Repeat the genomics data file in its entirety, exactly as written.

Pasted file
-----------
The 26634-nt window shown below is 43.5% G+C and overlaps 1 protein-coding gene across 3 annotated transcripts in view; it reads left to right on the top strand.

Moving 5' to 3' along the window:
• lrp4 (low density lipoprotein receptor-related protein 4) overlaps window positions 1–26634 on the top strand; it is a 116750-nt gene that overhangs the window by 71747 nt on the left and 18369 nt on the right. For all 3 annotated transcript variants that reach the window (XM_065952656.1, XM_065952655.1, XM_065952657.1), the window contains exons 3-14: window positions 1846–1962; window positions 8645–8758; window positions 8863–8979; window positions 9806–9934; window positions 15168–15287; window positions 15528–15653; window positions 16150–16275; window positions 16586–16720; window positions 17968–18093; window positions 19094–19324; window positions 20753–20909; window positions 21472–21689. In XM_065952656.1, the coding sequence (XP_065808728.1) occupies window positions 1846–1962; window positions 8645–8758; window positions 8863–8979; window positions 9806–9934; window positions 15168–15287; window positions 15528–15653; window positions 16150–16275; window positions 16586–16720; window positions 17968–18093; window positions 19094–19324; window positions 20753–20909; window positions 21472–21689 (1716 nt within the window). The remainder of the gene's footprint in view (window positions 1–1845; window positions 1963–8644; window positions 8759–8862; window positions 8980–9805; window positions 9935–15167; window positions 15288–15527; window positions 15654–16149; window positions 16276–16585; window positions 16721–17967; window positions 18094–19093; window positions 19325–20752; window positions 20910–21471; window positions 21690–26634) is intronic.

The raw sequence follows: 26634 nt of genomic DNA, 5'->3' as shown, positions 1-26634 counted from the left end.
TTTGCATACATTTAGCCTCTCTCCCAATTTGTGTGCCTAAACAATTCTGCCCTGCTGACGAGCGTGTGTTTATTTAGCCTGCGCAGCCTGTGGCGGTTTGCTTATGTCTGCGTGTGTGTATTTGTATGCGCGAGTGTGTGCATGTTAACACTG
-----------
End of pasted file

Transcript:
The 26634-nt window shown below is 43.5% G+C and overlaps 1 protein-coding gene across 3 annotated transcripts in view; it reads left to right on the top strand.

Moving 5' to 3' along the window:
• lrp4 (low density lipoprotein receptor-related protein 4) overlaps window positions 1–26634 on the top strand; it is a 116750-nt gene that overhangs the window by 71747 nt on the left and 18369 nt on the right. For all 3 annotated transcript variants that reach the window (XM_065952656.1, XM_065952655.1, XM_065952657.1), the window contains exons 3-14: window positions 1846–1962; window positions 8645–8758; window positions 8863–8979; window positions 9806–9934; window positions 15168–15287; window positions 15528–15653; window positions 16150–16275; window positions 16586–16720; window positions 17968–18093; window positions 19094–19324; window positions 20753–20909; window positions 21472–21689. In XM_065952656.1, the coding sequence (XP_065808728.1) occupies window positions 1846–1962; window positions 8645–8758; window positions 8863–8979; window positions 9806–9934; window positions 15168–15287; window positions 15528–15653; window positions 16150–16275; window positions 16586–16720; window positions 17968–18093; window positions 19094–19324; window positions 20753–20909; window positions 21472–21689 (1716 nt within the window). The remainder of the gene's footprint in view (window positions 1–1845; window positions 1963–8644; window positions 8759–8862; window positions 8980–9805; window positions 9935–15167; window positions 15288–15527; window positions 15654–16149; window positions 16276–16585; window positions 16721–17967; window positions 18094–19093; window positions 19325–20752; window positions 20910–21471; window positions 21690–26634) is intronic.

The raw sequence follows: 26634 nt of genomic DNA, 5'->3' as shown, positions 1-26634 counted from the left end.
TTTGCATACATTTAGCCTCTCTCCCAATTTGTGTGCCTAAACAATTCTGCCCTGCTGACGAGCGTGTGTTTATTTAGCCTGCGCAGCCTGTGGCGGTTTGCTTATGTCTGCGTGTGTGTATTTGTATGCGCGAGTGTGTGCATGTTAACACTG